Presented by: Alison Ryan, MS, RD, CSO, CNSC
Stanford University Medical Center
March 27, 2014
Spicing your food is one of the easiest ways to enhance flavor without adding calories, sodium, or fat, But it’s not only your waistline that can benefit from the addition of herbs and spices. Herbs and spices have been shown to provide numerous health benefits—from boosting immunity to controlling blood sugar, aiding digestion, lowering blood pressure, and easing joint pain.
For thousands of years, the seeds, bark, leaves, roots, and other parts of plants have been used to flavor foods and for medicinal purposes. Their strong colors and intense flavors provide concentrated doses of chemical compounds important for health.
“Herbs and spices have numerous benefits, but some are more potent than others,” said Alison Ryan, MS, RD, a registered dietician with the Stanford Cancer Institute, who spoke at a presentation sponsored by the Stanford Supportive Care program. “In most cases, the brighter the color, the better. To get the full benefit, it’s important to use a variety and learn the best option for how to prepare them.”
Most of these dietary additives are loaded with antioxidants, which the body uses to neutralize free radicals, providing protection against cell damage from metabolism and environmental factors. They appear to play a part in apoptosis, a regulatory system that keeps cell division in check. (Cancer arises when mutated cells multiply without this control.) And they help control the formation and repair of new blood vessels, a process called angiogenesis.
They also appear to have anti-inflammatory benefits, helping to reduce chronic inflammation and pain. While acute inflammation is a protective response against infection or injury, chronic inflammation produces an immune response that causes low-grade damage over time and is associated with almost all chronic conditions, including cancer and heart disease. In chronic conditions, the immune response does not regulate its response properly and keeps inflammatory proteins called cytokines on “high alert.”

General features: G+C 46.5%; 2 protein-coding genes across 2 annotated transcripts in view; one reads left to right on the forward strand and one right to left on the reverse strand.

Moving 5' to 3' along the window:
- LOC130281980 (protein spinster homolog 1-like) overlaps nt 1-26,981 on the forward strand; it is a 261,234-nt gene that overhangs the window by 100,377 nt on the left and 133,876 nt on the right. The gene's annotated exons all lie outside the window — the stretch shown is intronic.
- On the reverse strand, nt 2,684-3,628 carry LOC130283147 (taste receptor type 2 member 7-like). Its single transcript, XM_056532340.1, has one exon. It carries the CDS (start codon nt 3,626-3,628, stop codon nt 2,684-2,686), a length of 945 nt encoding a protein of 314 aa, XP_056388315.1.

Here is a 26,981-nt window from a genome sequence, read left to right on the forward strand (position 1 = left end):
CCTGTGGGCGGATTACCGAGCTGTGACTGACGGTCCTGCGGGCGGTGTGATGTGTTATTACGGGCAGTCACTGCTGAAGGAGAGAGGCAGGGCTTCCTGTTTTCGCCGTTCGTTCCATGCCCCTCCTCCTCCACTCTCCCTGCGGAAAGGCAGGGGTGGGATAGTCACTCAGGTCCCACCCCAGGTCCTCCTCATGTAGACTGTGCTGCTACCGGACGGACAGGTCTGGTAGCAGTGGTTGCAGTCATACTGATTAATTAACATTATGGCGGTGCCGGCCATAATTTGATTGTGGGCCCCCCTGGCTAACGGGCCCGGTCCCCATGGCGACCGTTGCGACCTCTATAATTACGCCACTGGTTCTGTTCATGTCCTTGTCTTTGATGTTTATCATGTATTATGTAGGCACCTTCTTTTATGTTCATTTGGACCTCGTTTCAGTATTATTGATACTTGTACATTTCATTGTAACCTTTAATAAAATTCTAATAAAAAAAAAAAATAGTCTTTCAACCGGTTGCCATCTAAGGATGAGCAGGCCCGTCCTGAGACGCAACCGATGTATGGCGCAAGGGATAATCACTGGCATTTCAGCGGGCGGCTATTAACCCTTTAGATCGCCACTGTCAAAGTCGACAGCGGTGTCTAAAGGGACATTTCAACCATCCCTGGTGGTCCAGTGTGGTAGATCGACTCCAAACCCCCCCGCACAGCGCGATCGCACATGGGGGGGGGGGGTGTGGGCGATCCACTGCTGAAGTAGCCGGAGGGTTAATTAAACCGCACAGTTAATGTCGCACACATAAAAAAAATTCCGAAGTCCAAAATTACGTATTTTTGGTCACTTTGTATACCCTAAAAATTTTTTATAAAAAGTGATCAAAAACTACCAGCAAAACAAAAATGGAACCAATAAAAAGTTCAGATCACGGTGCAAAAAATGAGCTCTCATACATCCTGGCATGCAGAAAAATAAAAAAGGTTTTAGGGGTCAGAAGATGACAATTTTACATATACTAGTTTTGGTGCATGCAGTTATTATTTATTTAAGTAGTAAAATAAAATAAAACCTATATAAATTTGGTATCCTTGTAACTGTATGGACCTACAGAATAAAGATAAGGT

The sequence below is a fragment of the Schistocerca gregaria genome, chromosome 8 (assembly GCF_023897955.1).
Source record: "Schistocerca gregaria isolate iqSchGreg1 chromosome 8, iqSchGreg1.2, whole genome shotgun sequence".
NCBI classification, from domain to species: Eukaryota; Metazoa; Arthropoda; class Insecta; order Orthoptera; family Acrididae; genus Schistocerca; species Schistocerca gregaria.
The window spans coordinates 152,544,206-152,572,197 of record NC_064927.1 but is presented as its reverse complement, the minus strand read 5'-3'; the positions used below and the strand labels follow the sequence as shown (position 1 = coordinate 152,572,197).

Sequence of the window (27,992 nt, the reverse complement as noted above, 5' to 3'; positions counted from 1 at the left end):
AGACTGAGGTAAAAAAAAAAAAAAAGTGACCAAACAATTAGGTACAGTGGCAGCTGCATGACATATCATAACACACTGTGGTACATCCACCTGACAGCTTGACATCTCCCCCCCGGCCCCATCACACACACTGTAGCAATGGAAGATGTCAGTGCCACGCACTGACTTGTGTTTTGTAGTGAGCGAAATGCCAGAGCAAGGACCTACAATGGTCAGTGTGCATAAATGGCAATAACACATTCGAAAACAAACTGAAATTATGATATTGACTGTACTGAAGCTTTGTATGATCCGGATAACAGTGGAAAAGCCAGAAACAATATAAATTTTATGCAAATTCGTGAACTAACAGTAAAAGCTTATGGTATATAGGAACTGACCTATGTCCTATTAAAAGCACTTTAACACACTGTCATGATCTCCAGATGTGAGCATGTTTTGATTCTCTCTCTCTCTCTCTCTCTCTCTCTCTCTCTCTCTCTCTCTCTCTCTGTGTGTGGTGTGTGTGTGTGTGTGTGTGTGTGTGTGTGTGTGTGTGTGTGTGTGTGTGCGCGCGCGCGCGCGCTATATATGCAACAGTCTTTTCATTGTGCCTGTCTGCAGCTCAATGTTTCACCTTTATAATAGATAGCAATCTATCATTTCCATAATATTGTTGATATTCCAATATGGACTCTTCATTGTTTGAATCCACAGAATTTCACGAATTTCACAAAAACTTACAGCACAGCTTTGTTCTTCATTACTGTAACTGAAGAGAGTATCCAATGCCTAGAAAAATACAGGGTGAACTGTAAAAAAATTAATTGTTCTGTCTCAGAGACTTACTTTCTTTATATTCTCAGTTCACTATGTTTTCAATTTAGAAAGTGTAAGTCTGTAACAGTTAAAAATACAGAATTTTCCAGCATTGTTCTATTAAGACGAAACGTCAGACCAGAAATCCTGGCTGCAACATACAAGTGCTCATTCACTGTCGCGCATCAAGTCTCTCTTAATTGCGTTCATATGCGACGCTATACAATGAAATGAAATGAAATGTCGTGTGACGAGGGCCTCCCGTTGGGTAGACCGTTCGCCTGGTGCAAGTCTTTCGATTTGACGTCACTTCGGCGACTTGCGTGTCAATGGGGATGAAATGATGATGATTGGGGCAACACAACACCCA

Herbs and spices are loaded with phytonutrients, plant compounds that seem to help prevent disease and keep metabolism working properly. There are thousands of different phytonutrients that work as antioxidants, reduce cancer risk, and reduce inflammation. Most of the time, the bright color of many spices indicates concentrated levels of phytonutrients, said Ms. Ryan, including polyphenols, carotenoids, lycopene, phytosterol, and flavonoids.
“You don’t need to know the exact active compounds,” she said. “Just think that, ‘I should eat more of these.’”
While there are no specific guidelines as to how much to use, she recommended that herbs and spices should be used generously and creatively.
She discussed the strengths of several different herbs and spices, and gave suggestions for how to match them with other flavors to make it easy to add them into your diet.
Studies have shown that cinnamon lowers blood sugar and aids in insulin response, a boon to people with type 2 diabetes. It also has powerful antioxidant, anti-inflammatory, and anti-tumor properties, and appears to lower vascular endothelial growth factor (VEGF), a chemical signal produced by cells that stimulates blood vessel growth, a factor in cancer development.
- Add to applesauce, fruit, oatmeal, yogurt, or coffee, or put a pinch in savory dishes.